Cuellar said agencies and Congress are supposed to discuss potential metrics for programs under the Government Performance and Results Act Modernization Act. But he said those meetings haven’t happened yet and he’s not sure why.
Cuellar said agency implementation of GPRA Modernization has been mixed.
He said there are several examples on Performance.gov — the White House’s website listing agency-specific and governmentwide goals — that focus on outcomes. But he also said there are others, such as the Homeland Security Department’s goal of preventing terrorism attacks in the U.S., that lists analyzing and disseminating information as one of its top goals.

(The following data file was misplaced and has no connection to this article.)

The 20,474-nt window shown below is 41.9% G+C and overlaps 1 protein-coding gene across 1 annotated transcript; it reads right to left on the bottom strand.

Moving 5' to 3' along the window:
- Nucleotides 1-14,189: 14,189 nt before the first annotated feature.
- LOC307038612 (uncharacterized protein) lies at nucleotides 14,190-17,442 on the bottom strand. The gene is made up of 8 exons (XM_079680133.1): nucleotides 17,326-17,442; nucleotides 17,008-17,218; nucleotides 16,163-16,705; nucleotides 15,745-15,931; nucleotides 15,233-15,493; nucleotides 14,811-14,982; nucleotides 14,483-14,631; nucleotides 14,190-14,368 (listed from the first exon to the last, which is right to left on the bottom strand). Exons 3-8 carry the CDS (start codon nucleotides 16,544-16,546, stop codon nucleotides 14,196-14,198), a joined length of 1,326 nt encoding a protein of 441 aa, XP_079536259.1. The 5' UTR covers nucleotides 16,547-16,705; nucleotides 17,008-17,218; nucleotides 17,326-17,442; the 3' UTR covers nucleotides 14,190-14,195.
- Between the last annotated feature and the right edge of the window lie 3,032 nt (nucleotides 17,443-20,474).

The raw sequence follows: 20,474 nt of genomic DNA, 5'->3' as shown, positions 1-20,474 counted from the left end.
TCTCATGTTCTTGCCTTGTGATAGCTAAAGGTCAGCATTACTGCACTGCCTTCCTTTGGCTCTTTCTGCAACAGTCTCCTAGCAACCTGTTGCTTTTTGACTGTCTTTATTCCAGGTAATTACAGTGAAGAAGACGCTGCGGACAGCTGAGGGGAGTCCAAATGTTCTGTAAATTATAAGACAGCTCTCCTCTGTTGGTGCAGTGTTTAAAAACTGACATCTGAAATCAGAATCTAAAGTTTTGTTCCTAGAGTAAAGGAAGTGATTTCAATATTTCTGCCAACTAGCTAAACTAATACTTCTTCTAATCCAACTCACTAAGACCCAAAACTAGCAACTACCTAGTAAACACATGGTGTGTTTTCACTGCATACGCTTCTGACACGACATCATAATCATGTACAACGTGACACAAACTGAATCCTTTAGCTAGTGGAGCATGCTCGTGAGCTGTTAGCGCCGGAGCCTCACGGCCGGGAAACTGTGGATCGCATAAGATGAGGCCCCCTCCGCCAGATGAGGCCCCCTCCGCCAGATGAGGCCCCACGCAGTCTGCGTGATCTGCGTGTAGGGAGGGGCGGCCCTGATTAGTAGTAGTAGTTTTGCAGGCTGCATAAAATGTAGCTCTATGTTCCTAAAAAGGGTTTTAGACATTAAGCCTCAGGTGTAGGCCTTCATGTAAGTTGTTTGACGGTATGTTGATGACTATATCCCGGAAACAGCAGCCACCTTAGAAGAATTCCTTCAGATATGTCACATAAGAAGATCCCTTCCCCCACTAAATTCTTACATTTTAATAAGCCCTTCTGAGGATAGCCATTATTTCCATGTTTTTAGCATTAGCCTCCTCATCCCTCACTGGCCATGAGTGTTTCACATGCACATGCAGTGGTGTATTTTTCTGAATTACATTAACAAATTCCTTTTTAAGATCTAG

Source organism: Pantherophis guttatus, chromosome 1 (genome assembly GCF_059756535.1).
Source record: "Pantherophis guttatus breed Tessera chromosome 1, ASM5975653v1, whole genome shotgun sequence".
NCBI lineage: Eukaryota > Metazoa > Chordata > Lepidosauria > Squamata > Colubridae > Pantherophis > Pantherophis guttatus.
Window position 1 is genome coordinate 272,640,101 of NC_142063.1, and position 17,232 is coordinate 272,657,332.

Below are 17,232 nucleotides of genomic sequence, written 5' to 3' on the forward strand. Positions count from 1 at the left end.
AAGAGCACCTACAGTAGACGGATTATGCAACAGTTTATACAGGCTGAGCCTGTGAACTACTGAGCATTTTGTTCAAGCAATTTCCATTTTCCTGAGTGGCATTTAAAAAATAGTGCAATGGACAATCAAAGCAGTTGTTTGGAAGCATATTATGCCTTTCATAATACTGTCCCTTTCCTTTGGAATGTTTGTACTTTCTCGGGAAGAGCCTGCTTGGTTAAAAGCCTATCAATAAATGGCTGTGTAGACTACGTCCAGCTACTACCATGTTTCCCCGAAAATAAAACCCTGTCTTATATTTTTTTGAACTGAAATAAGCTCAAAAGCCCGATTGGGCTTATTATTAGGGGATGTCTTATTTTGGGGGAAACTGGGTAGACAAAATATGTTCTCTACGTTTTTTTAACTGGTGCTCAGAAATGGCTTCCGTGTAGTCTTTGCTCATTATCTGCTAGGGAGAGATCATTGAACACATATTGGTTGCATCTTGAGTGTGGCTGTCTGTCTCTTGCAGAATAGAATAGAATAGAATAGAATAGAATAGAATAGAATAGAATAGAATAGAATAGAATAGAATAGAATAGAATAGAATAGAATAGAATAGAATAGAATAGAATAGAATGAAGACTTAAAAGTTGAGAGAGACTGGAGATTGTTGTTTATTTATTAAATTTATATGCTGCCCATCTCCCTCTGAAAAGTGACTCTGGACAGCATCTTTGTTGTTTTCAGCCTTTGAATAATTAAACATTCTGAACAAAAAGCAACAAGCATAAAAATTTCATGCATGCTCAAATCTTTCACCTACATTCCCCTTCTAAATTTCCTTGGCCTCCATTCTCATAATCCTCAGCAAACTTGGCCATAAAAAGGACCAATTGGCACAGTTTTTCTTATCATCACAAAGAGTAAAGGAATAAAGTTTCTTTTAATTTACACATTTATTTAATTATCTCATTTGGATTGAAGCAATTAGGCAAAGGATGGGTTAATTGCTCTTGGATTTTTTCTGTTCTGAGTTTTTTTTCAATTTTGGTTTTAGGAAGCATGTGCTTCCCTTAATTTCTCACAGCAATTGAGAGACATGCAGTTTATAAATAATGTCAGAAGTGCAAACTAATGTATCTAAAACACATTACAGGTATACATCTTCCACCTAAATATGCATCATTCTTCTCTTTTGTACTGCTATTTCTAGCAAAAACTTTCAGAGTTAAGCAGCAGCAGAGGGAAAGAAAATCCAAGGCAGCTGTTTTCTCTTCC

He said measuring results takes more effort than coming up with outputs or activities, and that’s why discussing these goals is important.
The Government Accountability Office found in June that many of the reviews lacked relevant information, such as time frames for particular goals and the status of ongoing efforts.
Since that June report, OMB updated Performance.gov with new goals, more data and agency owners.
Along with the performance management language, Cuellar hopes to add his customer service bill to an omnibus.
“Bottom line is, we are trying to set up some basic criterion as to customer service, and we certainly want to emphasize customer service. I want to make sure every agency has some sort of basic level of customer service,” he said. “They set up their own criteria. We can’t have the same measurements, but we ought to have some sort of basic standard for customer service where the taxpayer is giving the best interest of what sort of service should be provided.”
Cuellar has introduced a bill to get agencies to set metrics for customer service each of the last two years but hasn’t had any luck in getting it through the Senate.